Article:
Addressing the Needs of Agile at Scale

September 27, 2014 — Posted by Al Shalloway

Note: this blog is part of the Series of Blogs on Scaled Agile, Lean and SAFeTM 

Net Objectives has been assisting large scale clients become Agile for almost a decade.  This blog describes the key components of this thinking and how they address the main causes of waste at scale. Our next blog will describe how this thought process can be thought of as the essence of the Scaled Agile Framework.  In the same way Lean can be used to explain why Scrum works, this larger view of Lean can be used to explain why SAFeTM works.  It is not a choice between the two, it is a way of using one to think of the other.

Lean can be thought of as a combination of Lean-Thinking, Lean-Management, Lean-Culture and Lean-Tools. All four of these are needed to be effective and can be summarized as follows:

Lean-Thinking is essentially the “laws” of lean.  This is systems thinking, flow, building quality in. Many like to think of software as a craft or art.  While there are these aspects in software development, there is at least as much science.

Lean-Management is the transformation of managers to leaders and coaches.

Lean-Culture is an attitude of continuous learning and the agreement between managers and developers that they will work together to improve their methods.  In includes an attitude of win-win-win (company wins, customer wins, employees win).

Lean-Tools are used to help us get our work done.  Kanban, 5-whys, visual controls and A3s are such common tools.

In a decade of working with large organizations transitioning to Agile methods, we have found the following must be accomplished:

  • Work must be driven from business need and organized in a hierarchy of portfolio, program and team
  • Architectural and technical issues must have a representative equal to the business stakeholders of the organization
  • Work must be decomposed starting with business capabilities until it is broken down into features.  Using minimum business increments (MBIs) are invaluable
  • The product owner role must be expanded into a product manager and product owner role
  • There needs to be an enterprise and system architect roles to manage technical issues
  • Someone needs to be responsible for managing the development value stream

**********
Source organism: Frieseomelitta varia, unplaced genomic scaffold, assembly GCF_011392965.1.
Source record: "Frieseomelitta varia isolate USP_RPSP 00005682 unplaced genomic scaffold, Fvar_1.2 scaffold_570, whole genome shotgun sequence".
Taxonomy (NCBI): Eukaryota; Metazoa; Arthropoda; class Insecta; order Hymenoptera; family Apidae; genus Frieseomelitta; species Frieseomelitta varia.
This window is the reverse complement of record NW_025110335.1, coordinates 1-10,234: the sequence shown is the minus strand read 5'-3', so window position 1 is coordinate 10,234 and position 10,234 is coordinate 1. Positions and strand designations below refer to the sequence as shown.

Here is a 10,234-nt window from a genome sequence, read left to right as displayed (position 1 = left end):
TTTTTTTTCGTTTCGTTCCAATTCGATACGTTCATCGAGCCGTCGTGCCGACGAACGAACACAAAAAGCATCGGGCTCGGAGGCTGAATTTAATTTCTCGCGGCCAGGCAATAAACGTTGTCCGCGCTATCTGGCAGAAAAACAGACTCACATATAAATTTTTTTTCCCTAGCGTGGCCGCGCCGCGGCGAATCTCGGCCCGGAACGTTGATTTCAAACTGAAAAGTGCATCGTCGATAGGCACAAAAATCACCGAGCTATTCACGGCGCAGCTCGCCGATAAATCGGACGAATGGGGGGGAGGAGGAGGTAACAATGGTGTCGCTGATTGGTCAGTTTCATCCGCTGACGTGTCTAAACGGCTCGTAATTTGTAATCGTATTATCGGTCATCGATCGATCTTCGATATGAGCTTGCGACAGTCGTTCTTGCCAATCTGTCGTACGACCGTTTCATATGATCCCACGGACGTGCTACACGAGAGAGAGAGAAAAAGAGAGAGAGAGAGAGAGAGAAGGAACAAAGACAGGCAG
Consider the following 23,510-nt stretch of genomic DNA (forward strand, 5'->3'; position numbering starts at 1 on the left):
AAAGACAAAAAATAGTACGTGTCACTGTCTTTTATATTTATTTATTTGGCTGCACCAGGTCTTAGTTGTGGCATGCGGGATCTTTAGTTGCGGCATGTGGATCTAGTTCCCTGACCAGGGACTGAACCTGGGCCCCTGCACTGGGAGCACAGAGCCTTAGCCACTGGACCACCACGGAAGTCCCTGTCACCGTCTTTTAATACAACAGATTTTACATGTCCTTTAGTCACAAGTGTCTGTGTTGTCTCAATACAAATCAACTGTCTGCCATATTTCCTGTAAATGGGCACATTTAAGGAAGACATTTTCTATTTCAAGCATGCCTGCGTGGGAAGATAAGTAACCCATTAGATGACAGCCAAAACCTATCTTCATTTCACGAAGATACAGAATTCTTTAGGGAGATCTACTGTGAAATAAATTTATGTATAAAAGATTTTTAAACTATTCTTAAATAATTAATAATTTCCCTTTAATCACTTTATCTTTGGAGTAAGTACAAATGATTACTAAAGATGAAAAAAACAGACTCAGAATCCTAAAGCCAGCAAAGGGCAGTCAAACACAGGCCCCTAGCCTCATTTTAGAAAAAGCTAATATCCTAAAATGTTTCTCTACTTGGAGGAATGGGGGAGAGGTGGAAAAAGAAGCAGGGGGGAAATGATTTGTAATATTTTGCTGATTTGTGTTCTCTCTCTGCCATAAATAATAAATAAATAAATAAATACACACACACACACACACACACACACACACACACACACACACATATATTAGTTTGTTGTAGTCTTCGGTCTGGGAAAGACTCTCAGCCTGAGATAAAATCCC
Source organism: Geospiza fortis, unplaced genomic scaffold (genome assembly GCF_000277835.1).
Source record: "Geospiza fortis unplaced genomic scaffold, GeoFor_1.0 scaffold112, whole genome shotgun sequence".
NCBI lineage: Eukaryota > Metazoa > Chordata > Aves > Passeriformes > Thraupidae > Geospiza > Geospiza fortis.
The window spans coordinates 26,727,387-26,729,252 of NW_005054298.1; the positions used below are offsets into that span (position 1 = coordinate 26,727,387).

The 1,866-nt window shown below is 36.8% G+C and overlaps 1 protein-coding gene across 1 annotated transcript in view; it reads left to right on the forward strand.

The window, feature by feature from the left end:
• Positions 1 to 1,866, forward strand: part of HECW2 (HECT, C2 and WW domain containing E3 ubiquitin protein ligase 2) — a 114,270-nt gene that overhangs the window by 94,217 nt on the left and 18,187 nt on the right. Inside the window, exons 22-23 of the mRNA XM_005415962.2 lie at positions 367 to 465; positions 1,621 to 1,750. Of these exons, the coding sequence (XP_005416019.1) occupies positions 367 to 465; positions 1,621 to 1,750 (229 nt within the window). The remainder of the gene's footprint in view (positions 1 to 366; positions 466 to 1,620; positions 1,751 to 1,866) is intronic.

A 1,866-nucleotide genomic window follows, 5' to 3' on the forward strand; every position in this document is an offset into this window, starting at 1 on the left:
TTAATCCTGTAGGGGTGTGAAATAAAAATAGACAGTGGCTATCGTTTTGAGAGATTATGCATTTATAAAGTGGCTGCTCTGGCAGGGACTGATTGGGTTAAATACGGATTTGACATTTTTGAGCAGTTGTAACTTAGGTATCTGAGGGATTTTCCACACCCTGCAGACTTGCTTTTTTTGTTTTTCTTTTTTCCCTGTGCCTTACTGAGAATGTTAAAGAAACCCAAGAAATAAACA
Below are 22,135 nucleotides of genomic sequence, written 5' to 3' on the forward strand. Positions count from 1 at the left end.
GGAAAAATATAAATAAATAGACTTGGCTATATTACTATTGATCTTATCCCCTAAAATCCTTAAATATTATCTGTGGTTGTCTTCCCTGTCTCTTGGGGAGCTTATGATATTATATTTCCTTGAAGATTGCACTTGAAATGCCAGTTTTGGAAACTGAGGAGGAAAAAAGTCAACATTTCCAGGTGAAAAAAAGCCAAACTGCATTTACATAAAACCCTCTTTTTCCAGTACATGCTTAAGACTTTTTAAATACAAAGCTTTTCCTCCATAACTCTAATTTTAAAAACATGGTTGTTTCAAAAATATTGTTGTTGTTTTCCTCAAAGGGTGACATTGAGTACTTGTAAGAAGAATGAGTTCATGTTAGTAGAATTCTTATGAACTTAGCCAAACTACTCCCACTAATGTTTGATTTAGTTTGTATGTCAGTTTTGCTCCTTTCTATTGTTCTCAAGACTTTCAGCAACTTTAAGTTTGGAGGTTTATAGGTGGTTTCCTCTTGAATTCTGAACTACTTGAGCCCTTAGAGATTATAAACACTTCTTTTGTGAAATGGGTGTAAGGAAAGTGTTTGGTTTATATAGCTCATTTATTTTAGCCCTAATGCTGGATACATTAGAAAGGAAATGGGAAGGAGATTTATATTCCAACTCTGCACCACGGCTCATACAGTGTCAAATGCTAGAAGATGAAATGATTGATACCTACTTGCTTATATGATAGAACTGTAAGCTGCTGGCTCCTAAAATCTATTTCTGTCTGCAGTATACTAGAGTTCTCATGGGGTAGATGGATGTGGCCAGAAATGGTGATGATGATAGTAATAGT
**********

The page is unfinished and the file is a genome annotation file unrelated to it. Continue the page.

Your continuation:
• Teams must coordinate via shared backlogs and synchronize on a regular basis
  • It is important to try to achieve cross-functional teams when it is economically viable
  • Planning must deal with expected releases, risk management, dependency management and how to coordinate work
  • The proper work flow order, typically including some form of acceptance test-driven development, must be considered.
  • One must take a realistic approach and recognize where you are.  This includes addressing your ability to accept change, current state of technical debt, degree automated testing and degree of continuous integration.

It is interesting that most practitioners find these self-evident.  I suspect that is because they are facing, first hand, the issues involved here.  Most consultants, on the other hand, often attempt to take their approaches and see how to apply them to the job at hand.  Or, as often as not, apply their approaches regardless of where they are.

Oddly enough, the Scrum approach of force-fitting a particular approach (cross-functional teams working in a time-boxed manner) and the Kanban Method approach of always creating visibility and implementing a kanban system before doing organizational change are both variations of a one-size fits all.

Please discuss these on the Lean Systems Society Discussion Group.

Al Shalloway 
CEO, Net Objectives

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About the author | Al Shalloway

Al Shalloway is the founder and CEO of Net Objectives. With over 40 years of experience, Alan is an industry thought leader in Lean, Kanban, product portfolio management, SAFe, Scrum and agile design.



        

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Al Shalloway
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